UNDATED (CBS) -- It's been 50 years since a single-engine plane crashed into a snow-covered Iowa field, instantly killing three men whose names would become enshrined in the history of rock 'n' roll.
On February 3rd 1959, the accident which took place shortly after midnight
near Clear Lake, Iowa, claimed the lives of rock-and-roll stars Buddy Holly,
Ritchie Valens and J.P. "The Big Bopper" Richardson, as well as pilot Roger
The passing decades haven't diminished fascination with that night when
22-year-old Buddy Holly performed in Clear Lake, as did the other music stars, and then boarded the plane for a planned 300-mile flight that lasted only minutes.
Starting Wednesday, thousands of people are expected to gather in the small
northern Iowa town where the rock pioneers gave their last performance.
They'll come to the Surf Ballroom for symposiums with the three musicians'
relatives, sold-out concerts and a ceremony as the Rock and Roll Hall of Fame designates the building as its ninth national landmark.
And they'll discuss why after so many years, so many people still care about what songwriter Don McLean so famously called "the day the music died."
At the time the sound of Chuck Berry, Jerry Lee Lewis and Holly was making way for the British Invasion of the mid-1960s.
Holly's career was short, but his hiccup-vocal style, guitar play and songwriting talents had tremendous influence on later performers.
The Beatles, who formed about the time of the crash, were among his early fans and fashioned their name after Holly's band, The Crickets.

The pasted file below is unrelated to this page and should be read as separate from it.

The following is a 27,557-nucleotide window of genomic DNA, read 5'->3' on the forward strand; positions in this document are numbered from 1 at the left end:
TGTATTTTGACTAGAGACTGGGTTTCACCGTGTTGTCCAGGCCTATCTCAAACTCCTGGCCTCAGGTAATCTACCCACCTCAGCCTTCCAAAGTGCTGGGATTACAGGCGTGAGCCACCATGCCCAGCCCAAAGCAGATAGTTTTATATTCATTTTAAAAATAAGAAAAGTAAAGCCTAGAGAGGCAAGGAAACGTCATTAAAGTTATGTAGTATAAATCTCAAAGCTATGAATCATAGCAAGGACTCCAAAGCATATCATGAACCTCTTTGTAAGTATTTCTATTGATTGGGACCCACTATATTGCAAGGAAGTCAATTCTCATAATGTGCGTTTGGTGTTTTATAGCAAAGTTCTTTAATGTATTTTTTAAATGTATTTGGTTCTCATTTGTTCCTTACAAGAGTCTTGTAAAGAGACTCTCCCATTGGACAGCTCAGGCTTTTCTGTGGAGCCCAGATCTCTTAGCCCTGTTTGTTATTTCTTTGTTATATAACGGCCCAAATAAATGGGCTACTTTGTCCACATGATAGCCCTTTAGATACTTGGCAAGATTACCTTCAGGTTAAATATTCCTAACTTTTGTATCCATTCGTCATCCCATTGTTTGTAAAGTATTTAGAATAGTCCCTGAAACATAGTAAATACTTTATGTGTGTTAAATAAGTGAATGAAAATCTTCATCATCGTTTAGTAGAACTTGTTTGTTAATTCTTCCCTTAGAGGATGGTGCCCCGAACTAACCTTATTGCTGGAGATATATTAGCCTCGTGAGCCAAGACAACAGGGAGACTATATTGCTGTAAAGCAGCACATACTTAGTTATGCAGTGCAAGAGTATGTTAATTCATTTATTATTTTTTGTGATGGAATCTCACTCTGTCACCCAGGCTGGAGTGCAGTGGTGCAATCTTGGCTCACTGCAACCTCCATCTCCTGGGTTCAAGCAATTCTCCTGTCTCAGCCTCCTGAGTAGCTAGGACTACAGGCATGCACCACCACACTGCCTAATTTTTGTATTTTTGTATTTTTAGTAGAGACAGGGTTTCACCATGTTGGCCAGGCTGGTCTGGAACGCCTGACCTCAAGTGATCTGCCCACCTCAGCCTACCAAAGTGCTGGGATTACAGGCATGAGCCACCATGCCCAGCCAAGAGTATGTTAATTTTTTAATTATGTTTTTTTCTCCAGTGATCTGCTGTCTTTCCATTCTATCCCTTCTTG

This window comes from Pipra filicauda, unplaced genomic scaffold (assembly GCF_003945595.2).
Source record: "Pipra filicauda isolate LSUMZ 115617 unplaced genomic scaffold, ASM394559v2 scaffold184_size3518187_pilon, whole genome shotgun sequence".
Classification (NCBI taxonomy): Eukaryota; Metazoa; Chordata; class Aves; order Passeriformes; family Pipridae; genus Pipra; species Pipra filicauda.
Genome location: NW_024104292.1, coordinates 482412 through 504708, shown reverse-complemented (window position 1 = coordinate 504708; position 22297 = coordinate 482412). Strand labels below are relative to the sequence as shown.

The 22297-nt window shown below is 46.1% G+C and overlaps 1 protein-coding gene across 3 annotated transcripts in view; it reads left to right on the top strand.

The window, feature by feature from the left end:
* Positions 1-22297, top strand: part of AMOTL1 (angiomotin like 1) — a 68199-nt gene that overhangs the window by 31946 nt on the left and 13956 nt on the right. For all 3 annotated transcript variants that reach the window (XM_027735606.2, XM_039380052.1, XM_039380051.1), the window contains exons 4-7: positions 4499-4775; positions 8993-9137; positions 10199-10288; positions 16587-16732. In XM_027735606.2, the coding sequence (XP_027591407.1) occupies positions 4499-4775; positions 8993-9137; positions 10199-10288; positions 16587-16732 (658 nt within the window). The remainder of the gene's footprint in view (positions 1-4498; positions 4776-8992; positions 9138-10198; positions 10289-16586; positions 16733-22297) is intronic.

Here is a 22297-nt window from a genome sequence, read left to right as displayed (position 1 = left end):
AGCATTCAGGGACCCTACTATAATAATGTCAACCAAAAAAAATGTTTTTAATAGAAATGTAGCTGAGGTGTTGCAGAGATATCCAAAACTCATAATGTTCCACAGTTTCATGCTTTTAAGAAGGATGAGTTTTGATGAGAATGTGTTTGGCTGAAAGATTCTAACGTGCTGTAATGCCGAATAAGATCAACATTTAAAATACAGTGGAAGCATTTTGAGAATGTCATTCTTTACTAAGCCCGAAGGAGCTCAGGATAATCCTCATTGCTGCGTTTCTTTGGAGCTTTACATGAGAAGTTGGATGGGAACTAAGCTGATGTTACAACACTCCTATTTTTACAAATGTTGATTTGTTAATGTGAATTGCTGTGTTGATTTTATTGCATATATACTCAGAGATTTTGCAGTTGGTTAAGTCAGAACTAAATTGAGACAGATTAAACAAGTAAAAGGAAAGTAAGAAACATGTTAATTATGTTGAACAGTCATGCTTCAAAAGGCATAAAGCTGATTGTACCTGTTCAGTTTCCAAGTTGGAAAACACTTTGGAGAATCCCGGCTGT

Holly's hit songs include 'That'll Be The Day,' 'Peggy Sue' and 'Maybe Baby.'
Richardson, "The Big Bopper," is often credited with creating the first music
video with his recorded performance of 'Chantilly Lace' in 1958, decades
And Valens was one of the first musicians to apply a Mexican influence to rock 'n' roll.
He recorded his huge hit 'La Bamba' only months before the accident.
The plane left the airport in nearby Mason City about 1 am, headed for
Moorhead, Minnesota with the musicians looking for a break from a tiring, cold bus trip through the Upper Midwest.
It wasn't until hours later that the demolished plane was found, crumpled
against a wire fence.
Investigators believe the pilot, who also died, became confused amid the dark, snowy conditions and rammed the plane into the ground.
The crash set off a wave of mourning among their passionate, mostly young fans across the country.
Then 12 years later the crash was immortalized as "the day the music died" in McLean's 1971 song, 'American Pie.'
Read the official NTSB report on the plane crash HERE.